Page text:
The overarching theme for music director Dmitry Sitkovetsky’s first 2009 concert was “The Great Russian Melodists.” The three works ranged from the Romanticism of the late czarist period to a masterpiece from the late Stalinist era. These challenging works found the muisicians of the Greensboro Symphony Orchestra at the top of their form. Guest pianist Konstantin Lifschitz made a welcome return to the masterworks series. Although the audience in War Memorial Auditorium was slow to fill the hall, the attendees were unusually quiet and attentive, and at the end, warmly appreciative. There were neither cell phone interruptions nor choruses of coughing.

Franz Liszt honed the form of the single-movement symphonic fantasy or tone poem as an orchestral work often inspired by a literary source. Peter Ilyich Tchaikovsky (1840-1893) developed the form to new heights with such works as the frequently programmed “Romeo and Juliet” Fantasy-Overture or Sitkovetsky’s selection, “Francesca da Rimini, Symphonic Fantasy after Dante,” Op. 32. During post-concert comments, the conductor said one reason this work is heard so seldom is it is too long for an opening work but too short to play as a single work after intermission. Tchaikovsky was inspired by the most famous episode in Dante’s Inferno. In Hell, Dante and his Muse hear the story from the damned illicit lovers, Francesca and Paolo. The elderly Gianciotti had used his handsome younger brother Paolo as a proxy suitor. After the doomed marriage, the elder brother surprised the young lovers and murdered them. Tchaikovsky’s shattering, slow opening paints Hell in all its hopelessness. A gentle and lyrical clarinet solo begins Francesca’s recounting of the story. Swirling strings, blazing brass, and pounding percussion portray the lovers’ souls being swept up in Hell’s torments. The glowing clarinet solo was phrased superbly by Kelly Burke. All sections of the orchestra played on the edges of their seats with lock step attacks and immediate response to every change in dynamics or tone. Much of the music was firmly supported by the richly hued cellos and double basses.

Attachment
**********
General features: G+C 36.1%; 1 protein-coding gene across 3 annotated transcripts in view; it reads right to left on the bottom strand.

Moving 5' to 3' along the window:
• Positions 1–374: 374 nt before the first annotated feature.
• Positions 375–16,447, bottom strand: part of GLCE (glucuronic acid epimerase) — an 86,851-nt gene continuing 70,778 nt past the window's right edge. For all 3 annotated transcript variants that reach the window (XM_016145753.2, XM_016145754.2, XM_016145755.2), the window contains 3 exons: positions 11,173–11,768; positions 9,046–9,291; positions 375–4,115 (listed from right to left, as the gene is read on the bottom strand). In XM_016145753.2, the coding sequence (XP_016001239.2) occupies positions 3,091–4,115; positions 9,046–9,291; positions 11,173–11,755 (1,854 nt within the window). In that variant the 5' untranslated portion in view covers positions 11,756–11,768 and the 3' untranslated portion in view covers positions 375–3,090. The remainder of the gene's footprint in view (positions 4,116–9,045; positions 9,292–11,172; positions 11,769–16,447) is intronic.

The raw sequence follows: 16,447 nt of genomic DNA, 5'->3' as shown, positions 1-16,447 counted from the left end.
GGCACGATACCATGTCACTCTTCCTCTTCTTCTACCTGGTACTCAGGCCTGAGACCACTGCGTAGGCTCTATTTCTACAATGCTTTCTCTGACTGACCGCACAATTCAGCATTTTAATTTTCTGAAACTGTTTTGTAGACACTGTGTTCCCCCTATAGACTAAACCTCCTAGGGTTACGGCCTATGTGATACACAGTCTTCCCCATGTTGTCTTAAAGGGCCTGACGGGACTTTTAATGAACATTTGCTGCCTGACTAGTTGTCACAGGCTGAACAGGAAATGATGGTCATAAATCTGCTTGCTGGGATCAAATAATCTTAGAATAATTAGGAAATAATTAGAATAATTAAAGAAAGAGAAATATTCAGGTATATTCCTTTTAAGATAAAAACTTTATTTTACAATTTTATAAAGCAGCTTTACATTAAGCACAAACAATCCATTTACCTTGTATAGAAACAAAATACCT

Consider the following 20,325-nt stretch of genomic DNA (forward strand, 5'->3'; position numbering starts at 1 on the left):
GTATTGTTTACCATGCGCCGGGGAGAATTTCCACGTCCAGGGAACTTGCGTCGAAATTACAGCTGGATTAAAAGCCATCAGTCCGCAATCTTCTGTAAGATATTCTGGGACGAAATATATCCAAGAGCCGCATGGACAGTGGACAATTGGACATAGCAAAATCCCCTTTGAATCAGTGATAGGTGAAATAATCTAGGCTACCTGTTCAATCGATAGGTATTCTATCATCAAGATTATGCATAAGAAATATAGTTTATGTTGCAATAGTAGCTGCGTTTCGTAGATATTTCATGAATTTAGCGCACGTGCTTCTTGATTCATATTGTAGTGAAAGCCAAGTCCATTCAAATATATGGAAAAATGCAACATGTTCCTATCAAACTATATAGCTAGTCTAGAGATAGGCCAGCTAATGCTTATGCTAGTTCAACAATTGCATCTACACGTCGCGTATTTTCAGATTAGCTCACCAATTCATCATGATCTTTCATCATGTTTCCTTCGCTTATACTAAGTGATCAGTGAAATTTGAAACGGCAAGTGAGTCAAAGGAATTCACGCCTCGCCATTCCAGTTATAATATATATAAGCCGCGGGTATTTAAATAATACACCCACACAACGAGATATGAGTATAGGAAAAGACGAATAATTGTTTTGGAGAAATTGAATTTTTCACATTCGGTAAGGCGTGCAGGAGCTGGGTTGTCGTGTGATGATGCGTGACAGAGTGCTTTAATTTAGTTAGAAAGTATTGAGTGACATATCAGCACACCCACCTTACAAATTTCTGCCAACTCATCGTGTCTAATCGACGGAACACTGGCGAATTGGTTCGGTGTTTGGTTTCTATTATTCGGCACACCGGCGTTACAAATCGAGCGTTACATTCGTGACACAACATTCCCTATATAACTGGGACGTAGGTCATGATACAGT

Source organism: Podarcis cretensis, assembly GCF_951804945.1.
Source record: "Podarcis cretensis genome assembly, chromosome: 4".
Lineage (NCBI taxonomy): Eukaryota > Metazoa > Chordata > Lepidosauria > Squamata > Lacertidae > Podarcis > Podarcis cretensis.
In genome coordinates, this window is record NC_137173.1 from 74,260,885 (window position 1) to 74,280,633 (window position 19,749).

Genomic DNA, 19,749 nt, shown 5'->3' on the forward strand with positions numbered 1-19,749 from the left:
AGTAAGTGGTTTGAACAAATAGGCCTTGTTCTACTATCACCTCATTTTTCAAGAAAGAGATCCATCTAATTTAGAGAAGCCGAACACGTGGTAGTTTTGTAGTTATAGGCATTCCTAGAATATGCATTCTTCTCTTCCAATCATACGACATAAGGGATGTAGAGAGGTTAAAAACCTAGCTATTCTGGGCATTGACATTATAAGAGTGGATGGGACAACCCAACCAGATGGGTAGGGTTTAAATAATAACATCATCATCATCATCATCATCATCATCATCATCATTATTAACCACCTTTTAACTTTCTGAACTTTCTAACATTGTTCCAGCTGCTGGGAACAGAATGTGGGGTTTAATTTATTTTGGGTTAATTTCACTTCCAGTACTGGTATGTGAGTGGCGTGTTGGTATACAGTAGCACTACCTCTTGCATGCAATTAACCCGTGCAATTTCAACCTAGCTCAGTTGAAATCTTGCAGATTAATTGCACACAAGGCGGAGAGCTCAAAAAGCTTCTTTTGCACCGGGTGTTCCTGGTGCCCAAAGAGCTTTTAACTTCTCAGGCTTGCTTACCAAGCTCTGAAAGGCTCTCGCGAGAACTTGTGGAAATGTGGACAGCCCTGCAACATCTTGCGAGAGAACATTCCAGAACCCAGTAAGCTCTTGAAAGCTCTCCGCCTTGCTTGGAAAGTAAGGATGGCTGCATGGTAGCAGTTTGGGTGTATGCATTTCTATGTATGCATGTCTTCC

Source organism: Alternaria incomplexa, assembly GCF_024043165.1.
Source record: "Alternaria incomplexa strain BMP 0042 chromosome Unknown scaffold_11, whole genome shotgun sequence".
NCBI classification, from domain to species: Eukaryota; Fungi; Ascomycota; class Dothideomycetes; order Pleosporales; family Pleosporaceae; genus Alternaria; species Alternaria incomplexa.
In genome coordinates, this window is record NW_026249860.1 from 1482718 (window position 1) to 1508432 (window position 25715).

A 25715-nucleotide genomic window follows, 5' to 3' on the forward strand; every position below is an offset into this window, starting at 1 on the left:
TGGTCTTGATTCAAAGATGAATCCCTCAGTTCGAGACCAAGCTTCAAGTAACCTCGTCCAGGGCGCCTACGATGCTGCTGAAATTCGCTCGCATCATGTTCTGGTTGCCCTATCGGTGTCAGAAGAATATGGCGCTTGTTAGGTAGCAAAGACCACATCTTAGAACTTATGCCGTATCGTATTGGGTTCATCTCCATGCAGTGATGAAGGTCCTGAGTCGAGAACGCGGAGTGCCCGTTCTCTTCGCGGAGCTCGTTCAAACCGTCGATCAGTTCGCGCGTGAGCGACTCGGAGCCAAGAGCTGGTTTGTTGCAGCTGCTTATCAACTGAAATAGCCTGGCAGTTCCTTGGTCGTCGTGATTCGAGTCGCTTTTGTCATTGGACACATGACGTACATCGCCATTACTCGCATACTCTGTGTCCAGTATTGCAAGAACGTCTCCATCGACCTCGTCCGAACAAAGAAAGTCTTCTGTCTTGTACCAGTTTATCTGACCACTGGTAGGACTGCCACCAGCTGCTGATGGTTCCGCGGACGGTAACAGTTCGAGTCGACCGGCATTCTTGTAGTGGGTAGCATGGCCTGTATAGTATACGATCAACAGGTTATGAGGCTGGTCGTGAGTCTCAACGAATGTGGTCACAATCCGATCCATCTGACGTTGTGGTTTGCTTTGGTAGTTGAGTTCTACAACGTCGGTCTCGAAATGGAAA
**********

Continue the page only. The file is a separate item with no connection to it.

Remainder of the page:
Rhapsody on a Theme of Paganini, Op. 43, by Sergei Rachmaninoff (1873-1943), has been frequently programmed throughout our state, and it has not lacked for fine performances. My first response, after hanging on throughout pianist Konstantin Lifschitz’s controlled rollercoaster ride through the score, was “Wow!” Much of the inspired playing of the soloist and the orchestra was like the give-and-take of chamber music. The accompaniment was not just precisely fitted around a headlong solo but had the sense of re-creation in the heat of the moment. Seldom has this delightful series of variations seemed so fresh. The collaboration of Lifschitz, Sitkovetsky, and the musicians was extraordinary as they seemed to strike musical fire from each other like a hammer and anvil. As a complete contrast, Lifschitz’s encore was a limpid and timeless performance of the “Sarabande” from the Fourth English Suite in F by J.S. Bach.*

The Symphony No. 5 in B-flat, Op. 100, by Sergei Prokofiev (1891-1953), was composed in the summer of 1944 when the composer was still on a war-imposed evacuation from Moscow. Despite the horrors of years of slaughter, it was clear the Nazis would soon be crushed. The composer wrote in 1945, “I regard the Fifth Symphony as the culmination of a long period of my creative life,” marking his return to the form. He viewed the work as “a symphony of the grandeur of the human spirit.” The first and third movements are slow and are massive with an overwhelming sense of unstoppable forward motion. The second movement is a quicksilver and sardonic scherzo with a strident climax ratcheted up at the end. The opening of the finale suggests the massive first movement’s mood before it dashes toward a grotesque and sardonic end. Sitkovetsky’s phrasing and dynamic nuances were excellent, and his musicians responded with razor-sharp attacks and lock-step ensemble. Among the many fine solos were those by clarinetist Kelly Burke, flutist Debra Reutter-Pivetta, oboist Mary Ashley Barret, trumpeter Anita Cirba, harpist Helen Rifas, and principal horn Robert Campbell. The percussion section was outstanding.

*One oddity in this concert was the use of what appeared to be a 7′ ballroom or semi-concert grand piano for Lifschitz’s concerto performance. The presence of a full 9′ grand piano on stage within the orchestra, for the Prokofiev, re-enforced the incongruity.

*Edited/updated 2/2/09